Book One in the Pan21 Trilogy
"McDaniel’s (The Future Is Short, 2017, etc.) wise choice to set a global-plague tale in the smaller Republic condenses his epic narrative and generates a swift pace, while descriptions of characters and environment are generally subdued—akin to the “colorless” survivors. But the muted prose is befitting of Pan21’s devastation (Helen walks the shockingly empty hallways of a Dallas hospital) and makes flashes of color stand out: a morning of “blood-red sunlight” or a photo of Helen’s now-dead 5-year-old son in a blue-striped shirt. Chaste’s administration poses an unmistakable threat, monitoring citizens with flying quads and HealthPals (devices inserted in skin) and ultimately branding Helen a terrorist. A romance between Helen and her boyfriend, Francisco Stiles, meanwhile, is fleeting, though it’s rich material for the planned sequel.
This gripping sci-fi–esque yarn ably incorporates social and political themes.”
ABOUT THE BOOK
Seven years after the end of Pan21’s reign, survivors like Helen Small—with their ashen skin and hair and eyes—are singled out, persecuted and vilified as living reminders of all the havoc and pain the virus had inflicted. In the Republic Of Texas a power-hungry politician has seized control, preying on people’s fears that the virus has returned and the role survivors play in that return. Helen is trying to make sense of it all, to uncover the truth but truth may be as irrelevant as it is malleable. As the Republic falls deeper into a dystopian and totalitarian state Helen Small is hunted as a terrorist.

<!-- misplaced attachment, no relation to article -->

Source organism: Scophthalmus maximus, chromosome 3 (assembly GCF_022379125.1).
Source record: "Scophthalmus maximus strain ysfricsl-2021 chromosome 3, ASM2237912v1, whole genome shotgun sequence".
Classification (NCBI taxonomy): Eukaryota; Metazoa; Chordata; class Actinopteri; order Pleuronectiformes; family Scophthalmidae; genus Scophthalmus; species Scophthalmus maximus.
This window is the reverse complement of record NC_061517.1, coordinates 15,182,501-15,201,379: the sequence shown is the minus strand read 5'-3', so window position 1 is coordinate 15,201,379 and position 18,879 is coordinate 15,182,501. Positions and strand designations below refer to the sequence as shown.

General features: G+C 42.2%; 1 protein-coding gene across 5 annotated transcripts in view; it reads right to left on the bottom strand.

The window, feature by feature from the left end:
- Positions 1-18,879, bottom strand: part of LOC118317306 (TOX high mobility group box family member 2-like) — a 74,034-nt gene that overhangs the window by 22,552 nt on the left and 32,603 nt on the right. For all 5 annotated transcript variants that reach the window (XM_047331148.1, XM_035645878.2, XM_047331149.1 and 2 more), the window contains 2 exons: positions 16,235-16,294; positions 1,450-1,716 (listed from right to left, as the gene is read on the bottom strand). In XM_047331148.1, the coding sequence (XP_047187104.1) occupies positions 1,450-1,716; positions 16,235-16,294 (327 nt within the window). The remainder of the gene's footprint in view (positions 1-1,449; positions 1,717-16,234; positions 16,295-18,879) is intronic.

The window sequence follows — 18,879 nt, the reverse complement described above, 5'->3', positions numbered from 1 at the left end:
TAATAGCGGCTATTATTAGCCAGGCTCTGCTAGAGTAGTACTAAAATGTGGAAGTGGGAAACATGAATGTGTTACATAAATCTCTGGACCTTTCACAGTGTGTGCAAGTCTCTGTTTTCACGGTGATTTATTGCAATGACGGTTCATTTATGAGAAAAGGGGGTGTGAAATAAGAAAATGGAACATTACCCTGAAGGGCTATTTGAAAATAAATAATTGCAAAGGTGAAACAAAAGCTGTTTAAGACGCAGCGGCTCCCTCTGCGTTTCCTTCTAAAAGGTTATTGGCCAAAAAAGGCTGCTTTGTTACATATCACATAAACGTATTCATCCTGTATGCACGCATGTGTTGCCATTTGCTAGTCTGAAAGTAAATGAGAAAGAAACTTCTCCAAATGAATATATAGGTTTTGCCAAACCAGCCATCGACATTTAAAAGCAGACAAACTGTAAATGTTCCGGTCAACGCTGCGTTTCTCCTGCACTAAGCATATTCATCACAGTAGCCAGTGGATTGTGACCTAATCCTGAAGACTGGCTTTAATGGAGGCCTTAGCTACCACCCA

Outside force aren’t all that conspire against her. Helen is haunted by her own guilt. Why didn’t she die like everyone else? Why did her husband and child perish from Pan21? Why couldn’t she have been with them when they died? How can she find meaning in this new world that fears her and sees her as a pariah? As she struggles to expose the truth she has to learn to overcome her own demons and shortcomings.
The novel is well-paced and almost breezy, moving the story along at a good clip. McDaniel’s strength is realistic dialogue that conveys a wide range of character emotions, often multiple emotions in the same scene.”
Focusing, as it does, on a world in which the truth has taken a back seat to fake news and hysteria, it’s hard to imagine when AGENTS OF THE UNDERTOW by Jack McDaniel could have been more timely . . . a scathing dystopian novel filled with eerie echoes of the present day.”
in category Fiction